How much water does an oarsman need per August day in the Aegean? Tim Severin speaks of his crew rationing themselves in an emergency to about one and a half litres per day per man (`2-3 pints').(70) But they were in the Black Sea under sail at the time, not rowing. A member of the Hellenic Navy who rows in Olympias told me that on a tough row(72) each man likes to have two litres available; Dr B. Rankov in a lecture at the Institute of Classical Studies, London (29 January 1994) said that for a two-hour row his trireme crews might take up to four litres; John Coates and John Morrison observe, `In hot weather each member of the oarcrew needs about one litre of water per hour while working hard.'(72) An ancient oarsman would take his gourd or skin just as his modern counterpart takes a plastic bottle.(73) but ancient use of water may have been more restrained than nowadays, especially among people accustomed to less of it,(74) and the dimensions of Olympias show that ancient oarsmen were not as large as today's largest. If the [GREEK TEXT NOT REPRODUCIBLE IN ASCII] spring flowed then as now, undammed it could supply per hour at least 5,000 litres, or two litres each to the crew of about twelve triremes.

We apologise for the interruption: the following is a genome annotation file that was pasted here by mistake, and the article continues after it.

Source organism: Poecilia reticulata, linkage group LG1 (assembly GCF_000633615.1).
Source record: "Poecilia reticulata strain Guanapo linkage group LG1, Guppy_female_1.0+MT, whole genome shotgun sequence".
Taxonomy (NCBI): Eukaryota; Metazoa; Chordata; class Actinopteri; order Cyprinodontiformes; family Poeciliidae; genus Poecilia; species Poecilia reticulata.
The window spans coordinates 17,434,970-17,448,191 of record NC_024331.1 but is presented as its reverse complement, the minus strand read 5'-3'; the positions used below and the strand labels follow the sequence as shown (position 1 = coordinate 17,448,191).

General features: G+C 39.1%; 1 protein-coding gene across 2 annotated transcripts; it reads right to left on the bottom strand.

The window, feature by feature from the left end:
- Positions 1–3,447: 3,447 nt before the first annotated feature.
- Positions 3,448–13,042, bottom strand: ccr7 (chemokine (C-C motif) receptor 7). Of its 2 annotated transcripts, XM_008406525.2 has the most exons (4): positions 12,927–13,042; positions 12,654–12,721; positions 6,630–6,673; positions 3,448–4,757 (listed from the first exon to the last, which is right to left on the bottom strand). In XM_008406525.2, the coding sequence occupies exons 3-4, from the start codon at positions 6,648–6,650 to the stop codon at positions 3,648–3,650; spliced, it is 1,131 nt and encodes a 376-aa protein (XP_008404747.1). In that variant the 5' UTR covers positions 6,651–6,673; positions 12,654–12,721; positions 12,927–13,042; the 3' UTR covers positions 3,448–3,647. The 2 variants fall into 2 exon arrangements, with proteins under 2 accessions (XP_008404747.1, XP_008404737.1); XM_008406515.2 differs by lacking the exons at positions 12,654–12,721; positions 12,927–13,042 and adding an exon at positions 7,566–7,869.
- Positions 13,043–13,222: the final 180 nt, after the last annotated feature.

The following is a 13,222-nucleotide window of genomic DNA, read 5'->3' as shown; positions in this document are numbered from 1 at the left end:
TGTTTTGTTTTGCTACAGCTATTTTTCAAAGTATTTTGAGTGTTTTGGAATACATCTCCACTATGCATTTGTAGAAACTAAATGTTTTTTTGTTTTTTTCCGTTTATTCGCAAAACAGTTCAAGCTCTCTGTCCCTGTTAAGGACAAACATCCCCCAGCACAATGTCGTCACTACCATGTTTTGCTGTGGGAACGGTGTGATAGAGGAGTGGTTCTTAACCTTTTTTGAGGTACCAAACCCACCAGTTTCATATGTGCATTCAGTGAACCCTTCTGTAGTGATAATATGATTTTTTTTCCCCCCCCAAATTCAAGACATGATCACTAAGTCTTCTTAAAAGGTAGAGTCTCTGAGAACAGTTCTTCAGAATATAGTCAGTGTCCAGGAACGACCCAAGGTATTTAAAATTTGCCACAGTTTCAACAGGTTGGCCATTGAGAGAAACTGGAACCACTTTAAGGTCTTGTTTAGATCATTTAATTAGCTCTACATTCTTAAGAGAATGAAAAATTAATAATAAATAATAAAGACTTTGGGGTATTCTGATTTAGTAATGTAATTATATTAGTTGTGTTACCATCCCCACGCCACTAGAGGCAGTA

There are too many incommensurables here to do much more than point at them. At minimum undammed flow, [GREEK TEXT NOT REPRODUCIBLE IN ASCII] would give per day four litres each to 30,000 men (150 triremes). At maximum dammed flow it could give the same to 80,000 men (400 triremes). How the Persians made estimates of such things we do not know, but they needed to, and Maurice's analysis of the march through Gallipoli has shown the great probability of it being done.